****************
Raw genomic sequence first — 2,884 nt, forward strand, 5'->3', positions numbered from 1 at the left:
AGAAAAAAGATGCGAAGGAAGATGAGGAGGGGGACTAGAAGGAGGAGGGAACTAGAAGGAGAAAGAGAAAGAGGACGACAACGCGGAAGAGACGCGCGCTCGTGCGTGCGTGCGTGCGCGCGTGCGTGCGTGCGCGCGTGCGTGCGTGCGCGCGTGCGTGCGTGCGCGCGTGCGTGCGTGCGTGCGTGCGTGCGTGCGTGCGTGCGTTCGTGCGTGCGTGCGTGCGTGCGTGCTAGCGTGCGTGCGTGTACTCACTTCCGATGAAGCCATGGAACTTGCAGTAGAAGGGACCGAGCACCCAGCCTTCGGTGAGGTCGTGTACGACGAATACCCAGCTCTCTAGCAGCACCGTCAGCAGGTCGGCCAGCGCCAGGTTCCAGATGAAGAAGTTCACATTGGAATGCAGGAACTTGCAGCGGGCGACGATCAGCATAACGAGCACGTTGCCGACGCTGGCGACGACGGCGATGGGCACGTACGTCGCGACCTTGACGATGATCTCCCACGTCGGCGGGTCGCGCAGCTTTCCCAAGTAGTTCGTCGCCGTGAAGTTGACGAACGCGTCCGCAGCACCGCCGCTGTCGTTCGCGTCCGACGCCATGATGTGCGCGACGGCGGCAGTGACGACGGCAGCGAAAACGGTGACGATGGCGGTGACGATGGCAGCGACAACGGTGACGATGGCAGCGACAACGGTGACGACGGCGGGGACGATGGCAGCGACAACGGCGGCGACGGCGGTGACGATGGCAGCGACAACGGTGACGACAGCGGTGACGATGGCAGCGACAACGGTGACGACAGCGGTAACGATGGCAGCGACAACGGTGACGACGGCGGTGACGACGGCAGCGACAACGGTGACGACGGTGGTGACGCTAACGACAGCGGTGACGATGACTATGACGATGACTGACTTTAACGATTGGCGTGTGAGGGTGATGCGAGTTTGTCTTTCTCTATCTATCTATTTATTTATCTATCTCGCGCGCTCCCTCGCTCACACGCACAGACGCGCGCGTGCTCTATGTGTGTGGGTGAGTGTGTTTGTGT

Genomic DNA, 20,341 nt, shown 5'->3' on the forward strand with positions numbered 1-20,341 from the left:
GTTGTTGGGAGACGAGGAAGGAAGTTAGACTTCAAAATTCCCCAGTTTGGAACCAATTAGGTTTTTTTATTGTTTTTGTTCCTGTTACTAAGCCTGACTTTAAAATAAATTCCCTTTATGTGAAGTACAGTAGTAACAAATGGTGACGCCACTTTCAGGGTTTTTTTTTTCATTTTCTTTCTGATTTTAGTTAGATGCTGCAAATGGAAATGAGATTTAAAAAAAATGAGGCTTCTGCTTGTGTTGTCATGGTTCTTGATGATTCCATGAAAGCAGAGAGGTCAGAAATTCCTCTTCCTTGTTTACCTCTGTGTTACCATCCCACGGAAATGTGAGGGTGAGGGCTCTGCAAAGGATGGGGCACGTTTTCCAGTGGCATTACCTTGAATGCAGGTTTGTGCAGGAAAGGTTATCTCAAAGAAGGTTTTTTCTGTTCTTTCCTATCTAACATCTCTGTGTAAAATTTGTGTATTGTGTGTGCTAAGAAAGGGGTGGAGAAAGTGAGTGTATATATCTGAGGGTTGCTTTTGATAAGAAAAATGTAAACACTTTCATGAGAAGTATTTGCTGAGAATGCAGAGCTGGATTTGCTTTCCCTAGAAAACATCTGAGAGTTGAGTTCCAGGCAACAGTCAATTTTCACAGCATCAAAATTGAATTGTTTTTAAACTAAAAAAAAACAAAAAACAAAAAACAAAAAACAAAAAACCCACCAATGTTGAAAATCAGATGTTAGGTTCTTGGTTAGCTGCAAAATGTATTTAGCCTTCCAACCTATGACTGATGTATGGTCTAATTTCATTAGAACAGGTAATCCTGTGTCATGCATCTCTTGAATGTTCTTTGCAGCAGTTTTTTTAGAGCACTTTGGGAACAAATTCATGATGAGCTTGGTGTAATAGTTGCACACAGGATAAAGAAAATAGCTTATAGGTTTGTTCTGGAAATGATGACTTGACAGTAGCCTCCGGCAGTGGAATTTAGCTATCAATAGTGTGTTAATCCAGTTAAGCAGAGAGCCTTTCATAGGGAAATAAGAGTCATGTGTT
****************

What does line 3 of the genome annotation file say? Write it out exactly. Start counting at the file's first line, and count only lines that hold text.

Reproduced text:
Genomic DNA, 20,341 nt, shown 5'->3' on the forward strand with positions numbered 1-20,341 from the left: